The night before Ironman Melbourne I sent the below quote to the TS coached athletes private group on FB

  • “The credit belongs to the man (woman) who is actually in the arena, whose face is marred by dust and sweat and blood; who strives valiantly; who errs, who comes short again and again, because there is no effort without error and shortcoming; but who does actually strive to do the deeds; who knows great enthusiasms. The great devotions; who spends himself (herself) in a worthy cause; who at the best knows in the end the triumph of high achievement, and who at the worst, if he (she) fails, at least fails while daring greatly, so that his (her) place shall never be with those cold and timid souls who neither know victory or defeat.”
  • – Theodore Roosevelt

    I jumped into the arena and I got beat.

    The work had been done and I was arguably in the best shape of my life and which is why the disappointment I feel is so much greater then it would be had I not done the work and had I not had so many positive session after positive session.

    It sucks but it’s not terminal.

    I get to choose how I react. I can dwell in a cesspool of self defeat or I can hustle and work out how to fix the monkey on my back (pun intended).

    The result good or bad should never define who we are. Triathlon is a part of my life. Actually It’s a massive part of my life that I live and breathe and get to help people with. A result doesn’t make me a better or worse person and I’ll continue on my path off adding as much value to the lives of my athletes and readers here as possible.

    So obviously I have chosen to hustle and be proactive. It’s all about attitude.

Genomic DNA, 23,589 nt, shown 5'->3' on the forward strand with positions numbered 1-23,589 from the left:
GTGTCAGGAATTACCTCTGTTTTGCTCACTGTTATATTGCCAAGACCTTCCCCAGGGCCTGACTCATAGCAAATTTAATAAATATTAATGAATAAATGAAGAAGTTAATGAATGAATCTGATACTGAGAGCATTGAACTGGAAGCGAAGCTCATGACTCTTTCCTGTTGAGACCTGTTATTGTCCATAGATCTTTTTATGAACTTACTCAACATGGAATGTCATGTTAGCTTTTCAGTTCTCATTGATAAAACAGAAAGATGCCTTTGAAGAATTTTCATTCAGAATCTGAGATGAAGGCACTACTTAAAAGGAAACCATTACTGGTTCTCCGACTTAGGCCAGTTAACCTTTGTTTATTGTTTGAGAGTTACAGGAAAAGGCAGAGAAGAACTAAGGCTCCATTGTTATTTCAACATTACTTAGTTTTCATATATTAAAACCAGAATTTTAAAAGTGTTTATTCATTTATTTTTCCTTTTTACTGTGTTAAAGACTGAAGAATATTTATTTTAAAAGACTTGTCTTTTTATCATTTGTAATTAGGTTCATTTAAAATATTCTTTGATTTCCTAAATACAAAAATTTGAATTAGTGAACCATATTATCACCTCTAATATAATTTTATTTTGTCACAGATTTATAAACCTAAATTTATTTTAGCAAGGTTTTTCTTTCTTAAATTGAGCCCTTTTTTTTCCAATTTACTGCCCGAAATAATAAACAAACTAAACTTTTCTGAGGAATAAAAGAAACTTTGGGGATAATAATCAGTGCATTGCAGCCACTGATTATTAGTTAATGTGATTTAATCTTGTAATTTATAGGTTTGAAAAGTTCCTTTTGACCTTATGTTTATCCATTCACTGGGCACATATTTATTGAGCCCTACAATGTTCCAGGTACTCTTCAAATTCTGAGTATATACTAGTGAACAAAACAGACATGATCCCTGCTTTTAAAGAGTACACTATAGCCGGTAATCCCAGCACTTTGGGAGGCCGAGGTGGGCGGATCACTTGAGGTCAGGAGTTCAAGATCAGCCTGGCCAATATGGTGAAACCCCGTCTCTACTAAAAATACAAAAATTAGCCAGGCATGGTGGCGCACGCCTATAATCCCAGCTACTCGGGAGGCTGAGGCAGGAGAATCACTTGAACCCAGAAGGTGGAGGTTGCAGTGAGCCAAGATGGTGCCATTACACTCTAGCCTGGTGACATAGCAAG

I saw a great tweet today “A bad attitude is like a flat tyre, until you change it, you aren’t going anywhere”

    Too true and only a positive attitude can move us forward.

    With a chance to reflect and some very smart people in my corner … I know I have something going on with my thoracic spine (I did compression fracture T12 in 2001 snowboarding) and it links in with my diaphragm. Diaphragm is breathing and I know my breathing is nowhere near as good as it could be and I’m not breathing as I did when I was born. In fact many of us don’t.

    So this weekend I’m excited to be speaking with a very smart friend and coach who is also a anesthetist and respiratory specialist. I’m also working with my ART guru Daryl to work out the mechanisms at play here.

    I’ll let you know the outcomes and I believe the knowledge on the breathing front will be helpful for all. In fact TS Coach Pete Lever and I have been playing with some stuff this last couple of days that I know will help reset our systems.

    Here’s a little test for you right now to do while you’re reading this post.

    Take a deep breath. What move first? Did your chest rise, did your stomach go in or out?

    If your stomach moved first and went out … congratulations, you’re breathing diaphragmatically.

    If your chest rose first and your stomach went in your are breathing with accessory muscles. This means you’re not getting anywhere near the lung volume capacity as possible and thus limiting performance and also long term health.

    This is how I am breathing and it’s a BIG thing I need to fix. See I’m not this perfect do everything right person. I make mistakes too and I have neglected something that seems to be my major undoing.

    Time to fix it once and for all and I’m all in … as long as it takes. This is training for life.

    So here’s a ‘quick’ way I’ve come across to relearn how to breathe properly.

    It’s called crocodile breathing and you lay on your belly and rest your forehead on the back of your hands.
    While inhaling through your nose, you want to try to breathe deep down into your belly. If you do this correctly, your belly will push against the floor and cause your lower back to rise up. The sides of your belly will also get wider, just like a crocodile! This is a very effective way to retrain yourself how to become a belly breather. Just 5 minutes a day can really go a long way towards resetting your proper breathing pattern.

    I may have been beat in Melbourne but I am not beaten.

    See you on the race track shortly.